“Canada is one-tenth the size of the opportunity here in the U.S. and we all know the prize is here,” said Acreage chief executive Kevin Murphy in a recent interview with CNBC’s Jim Cramer. “Big investment and big conglomerates are going to start coming back to the U.S.”
But the TSX restriction and the drive towards legalization in the U.S. are just a couple of the problems Canadian cannabis companies face in maintaining their first-mover advantage.
Another primary one, Hasan believes, is not acting quickly enough to allow a wide range of products across a less restrictive retail regime.
“Just to be clear, we’ve only had this pseudo-medical system that had mail-order deliveries,” he said. “We’ve never had real retail and products with substantial distribution like edibles and vape pens.”
Frankly, I can’t see any Canadian flower on the shelves in California
Afzal Hasan, president of Origin House
Hasan contrasts individual provincial markets such as Ontario to California, where thousands of dispensary chains and independent dispensaries flourish, offering what he claims is the “largest variety” of cannabis products that exists globally.
“We are working in the most discerning and competitive market, so the standard of what can go on the shelves is very high,” he said. “Frankly, I can’t see any Canadian flower on the shelves in California.”
Canada, unlike many states in the U.S., has also heavily restricted marketing and advertising rules, which are much more similar to tobacco than alcohol.
In a market where there are more than 100 licensed producers, and hundreds of cannabis brands, carving out individual recognition without using branding is undoubtedly a challenge.
“It’s a handicap, more so for the smaller companies, than us,” said Bruce Linton, chief executive of Canopy Growth. “We knew from Day One how touchy the government was about being allowed to advertise so we did as much as we could pre-legalization to get our Tweed brand known.”
Canopy’s efforts included displaying the Tweed brand on billboards and hosting conference and company events — all legal marketing activities as long as they did not portray cannabis consumption as a lifestyle.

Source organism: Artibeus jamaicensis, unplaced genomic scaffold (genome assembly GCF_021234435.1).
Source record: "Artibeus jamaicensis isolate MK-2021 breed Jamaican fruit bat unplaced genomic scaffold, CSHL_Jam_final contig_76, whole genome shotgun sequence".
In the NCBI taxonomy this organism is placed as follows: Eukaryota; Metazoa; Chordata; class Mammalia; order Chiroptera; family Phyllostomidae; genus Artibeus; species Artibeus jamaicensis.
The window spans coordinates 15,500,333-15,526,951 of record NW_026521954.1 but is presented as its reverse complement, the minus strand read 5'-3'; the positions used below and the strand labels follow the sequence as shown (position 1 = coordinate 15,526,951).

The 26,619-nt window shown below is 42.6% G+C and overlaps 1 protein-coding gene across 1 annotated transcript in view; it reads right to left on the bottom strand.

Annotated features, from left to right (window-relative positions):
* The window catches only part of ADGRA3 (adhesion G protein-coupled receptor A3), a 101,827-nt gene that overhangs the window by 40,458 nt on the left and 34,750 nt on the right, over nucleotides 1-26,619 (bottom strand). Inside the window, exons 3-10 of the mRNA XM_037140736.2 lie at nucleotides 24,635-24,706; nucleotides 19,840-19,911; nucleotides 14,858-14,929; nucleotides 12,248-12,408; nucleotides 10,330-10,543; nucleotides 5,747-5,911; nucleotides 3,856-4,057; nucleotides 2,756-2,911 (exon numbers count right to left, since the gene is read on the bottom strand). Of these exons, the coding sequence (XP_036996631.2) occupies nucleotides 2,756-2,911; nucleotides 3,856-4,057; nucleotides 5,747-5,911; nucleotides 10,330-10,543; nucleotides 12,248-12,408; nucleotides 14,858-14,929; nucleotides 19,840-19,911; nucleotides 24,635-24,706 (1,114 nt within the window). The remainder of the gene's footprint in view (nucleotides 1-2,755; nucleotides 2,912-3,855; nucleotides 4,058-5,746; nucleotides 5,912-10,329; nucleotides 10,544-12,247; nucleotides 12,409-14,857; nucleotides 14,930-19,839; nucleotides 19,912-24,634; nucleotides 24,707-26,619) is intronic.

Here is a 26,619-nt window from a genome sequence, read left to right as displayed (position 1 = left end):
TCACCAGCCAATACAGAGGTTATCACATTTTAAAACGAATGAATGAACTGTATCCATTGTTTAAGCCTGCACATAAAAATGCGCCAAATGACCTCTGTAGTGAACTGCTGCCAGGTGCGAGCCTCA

“In California, you get hip-hop artists, all kinds of artists just rocking their own brands in any way that they want,” Hasan said. “You can really push your strain of cannabis, and that’s great for consumers.”
But as the world’s largest cannabis company by market value, Canopy Growth, perhaps unsurprisingly, sees Canada’s regulations as “appropriate,” enabling the company to be very successful in markets such as Europe, where regulatory restrictions toward the medical cannabis sector are just as stringent, if not more so.
“In America, it’s just not like that. And that’s fine. They can do their thing,” Linton said. “We are well-governed and well-structured and that means that the Europeans will trust us, the South Americans, Australians, they’ll all want to do business with us.”
Of course, the way in which cannabis is regulated in the U.S. is not without its flaws, cautions Horvath.
For example, in setting up Washington’s legal cannabis regime, state regulators created three tiers of producers based on the square footage of each farm in order to avoid a situation where a few large producers dominate the market. But as regulators kept expanding the maximum farm size, bigger producers that could source capital ended up swallowing small-scale growers.
Now, Washington is facing a supply glut of weed, and prices have dramatically plunged since legalization.
These monopolistic “tendencies,” as Hasan calls them, also exist in multiple Canadian provinces.
For example, Manitoba’s retail cannabis system had more than 100 applicants vie for just four licences, two of which were awarded to partnerships with a connection to Canopy Growth (one directly with Winnipeg-based Delta 9 Cannabis Inc. and one between a small independent Manitoba company, B.O.B. Headquarters, and Canopy Growth-owned Tokyo Smoke).
“When I see markets like Manitoba, and the number of retail licences that were issued, and I see that they all went to the big boys, that kind of stuff doesn’t sit well with me,” Hasan said.
“I’d like the Canadian government to know that from our perspective, they’re only going to meet their goal of combating organized crime if we truly have a free market for cannabis.”